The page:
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The Italian Renaissance Still Matters: A Compilation of Recent Studies (September 2022): Gender, Race, and Diversity

By Brian Jeffrey Maxson

Gender, Race, and Diversity

The Italian Renaissance first became popular in English-language scholarship because of the importance bestowed on its art and its contributions to ideas about modernity. Those narratives privileged the experiences of some people while excluding many others. In recent decades, scholars have reexamined the period to reassess how different people experienced the years of the Italian Renaissance and what changes—cultural, political—or other developments might have had on their lives. The history of women and notions of gender, for example, came to prominence in the scholarship of the 1970s and continue to yield important insights. In The Birth of Feminism Sarah Ross reveals debates about feminism and the family structures that supported women writers during the period in both Italy and England. Across numerous studies, notably Heirs, Kin, and Creditors in Renaissance Florence and Family and Gender in Renaissance Italy, 1300–1600, Thomas Kuehn reveals the power exercised by and the limitations placed on women in court and in the law. In Isabella d’Este and Francesco Gonzaga, Sarah Cockram shows how Isabella d’Este and her husband Francesco Gonzaga worked together as rulers, especially during Francesco’s frequent absences. Isabella d’Este is just one example of the many women who served as regents or rulers in their own right during the period. There is no doubt that the Italian Renaissance occurred within a patriarchal society, yet women were still able to wield power through their writings, politics, and families, among other means.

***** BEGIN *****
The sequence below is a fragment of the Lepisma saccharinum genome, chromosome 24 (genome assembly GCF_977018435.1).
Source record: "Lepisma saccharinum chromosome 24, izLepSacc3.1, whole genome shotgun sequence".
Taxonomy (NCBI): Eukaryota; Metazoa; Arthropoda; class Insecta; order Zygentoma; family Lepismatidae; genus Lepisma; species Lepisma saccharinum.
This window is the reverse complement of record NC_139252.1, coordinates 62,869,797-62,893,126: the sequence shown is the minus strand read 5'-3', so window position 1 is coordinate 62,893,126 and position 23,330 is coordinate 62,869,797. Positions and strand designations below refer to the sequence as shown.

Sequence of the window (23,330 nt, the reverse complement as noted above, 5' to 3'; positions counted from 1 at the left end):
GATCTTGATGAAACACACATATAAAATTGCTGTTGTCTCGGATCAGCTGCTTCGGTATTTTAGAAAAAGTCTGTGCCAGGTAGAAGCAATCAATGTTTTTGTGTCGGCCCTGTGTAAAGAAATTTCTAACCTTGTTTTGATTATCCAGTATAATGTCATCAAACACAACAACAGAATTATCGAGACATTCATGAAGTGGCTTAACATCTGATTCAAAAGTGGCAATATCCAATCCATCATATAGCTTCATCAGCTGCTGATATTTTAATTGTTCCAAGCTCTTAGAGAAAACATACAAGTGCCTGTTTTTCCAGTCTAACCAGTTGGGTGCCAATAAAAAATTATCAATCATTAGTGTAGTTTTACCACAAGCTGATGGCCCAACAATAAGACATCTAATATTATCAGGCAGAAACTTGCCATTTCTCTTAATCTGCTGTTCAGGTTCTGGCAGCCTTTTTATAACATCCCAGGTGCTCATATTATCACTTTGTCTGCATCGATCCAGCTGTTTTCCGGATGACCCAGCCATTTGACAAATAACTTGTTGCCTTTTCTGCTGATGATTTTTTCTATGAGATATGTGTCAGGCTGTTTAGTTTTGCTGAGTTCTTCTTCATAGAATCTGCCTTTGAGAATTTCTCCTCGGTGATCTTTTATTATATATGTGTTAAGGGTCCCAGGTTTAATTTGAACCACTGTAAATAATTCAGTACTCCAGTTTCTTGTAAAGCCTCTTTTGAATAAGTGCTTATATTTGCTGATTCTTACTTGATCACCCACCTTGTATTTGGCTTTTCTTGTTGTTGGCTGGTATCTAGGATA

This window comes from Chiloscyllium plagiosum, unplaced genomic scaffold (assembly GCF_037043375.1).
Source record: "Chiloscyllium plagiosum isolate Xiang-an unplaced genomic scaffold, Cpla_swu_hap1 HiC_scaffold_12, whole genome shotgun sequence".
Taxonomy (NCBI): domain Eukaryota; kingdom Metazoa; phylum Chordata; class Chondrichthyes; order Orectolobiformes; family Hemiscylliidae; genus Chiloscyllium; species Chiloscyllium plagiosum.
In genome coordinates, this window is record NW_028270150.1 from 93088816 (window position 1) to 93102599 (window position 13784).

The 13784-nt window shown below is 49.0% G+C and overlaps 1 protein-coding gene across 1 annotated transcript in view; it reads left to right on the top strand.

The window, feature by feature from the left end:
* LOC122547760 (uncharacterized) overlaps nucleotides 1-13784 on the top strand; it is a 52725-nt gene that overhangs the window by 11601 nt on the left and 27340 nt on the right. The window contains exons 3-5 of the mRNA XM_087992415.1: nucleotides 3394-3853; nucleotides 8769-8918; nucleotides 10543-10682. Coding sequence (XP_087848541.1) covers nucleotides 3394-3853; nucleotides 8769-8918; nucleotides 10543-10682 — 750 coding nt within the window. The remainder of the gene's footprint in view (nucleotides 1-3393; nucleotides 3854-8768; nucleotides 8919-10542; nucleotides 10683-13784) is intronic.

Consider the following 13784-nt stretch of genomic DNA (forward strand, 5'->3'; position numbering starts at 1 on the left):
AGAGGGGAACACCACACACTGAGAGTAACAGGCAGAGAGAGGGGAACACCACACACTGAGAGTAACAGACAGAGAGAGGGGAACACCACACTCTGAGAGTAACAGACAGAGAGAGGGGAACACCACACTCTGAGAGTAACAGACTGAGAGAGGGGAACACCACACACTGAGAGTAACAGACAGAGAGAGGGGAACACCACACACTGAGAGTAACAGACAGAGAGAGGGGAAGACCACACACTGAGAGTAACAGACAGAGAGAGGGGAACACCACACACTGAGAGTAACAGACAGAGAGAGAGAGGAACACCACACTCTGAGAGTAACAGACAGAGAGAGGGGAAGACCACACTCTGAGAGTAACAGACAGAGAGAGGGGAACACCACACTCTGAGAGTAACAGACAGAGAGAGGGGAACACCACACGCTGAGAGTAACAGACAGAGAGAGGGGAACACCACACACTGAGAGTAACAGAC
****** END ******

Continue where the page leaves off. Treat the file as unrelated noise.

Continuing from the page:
Scholarship also reveals the successes and oppression racial and religious minorities and other often-marginalized groups encountered during the Renaissance. Whereas once people argued that racial prejudices and race-based slavery occurred only after the Italian Renaissance had ended, recent scholarship convincingly illustrates that that was not the case. As Stephen Epstein reveals in Speaking of Slavery, racism and slavery were present in Italian communities long before the transatlantic slave trade of the 17th century. African Europeans were present in Italy and beyond before, during, and after the Renaissance, as recounted in Olivette Otele’s African Europeans and in T. F. Earle and K. J. P. Lowe’s edited collection Black Africans in Renaissance Europe.

Recent studies have focused on the experiences of other previously ignored groups. For instance, scholars have begun to look at the cross-fertilization of Jewish and Christian books and ideas during the period and at the lives of Jews in Italy in and outside of Jewish ghettoes, as in Edward Goldberg’s Jews and Magic in Medici Florence and in The Hebrew Book in Early Modern Italy, edited by Joseph Hacker and Adam Shear. Also prominent has been the work of scholars investigating LBGTQ lives and experiences during the Italian Renaissance, such as Michael Rocke’s Forbidden Friendships and Gary Ferguson’s Same-Sex Marriage in Renaissance Rome. Finally, a relatively new field has recently emerged that seeks to uncover the voices of people from the past with disabilities, as exemplified by A Cultural History of Disability in the Renaissance, edited by Susan Anderson and Liam Haydon. 

Works Cited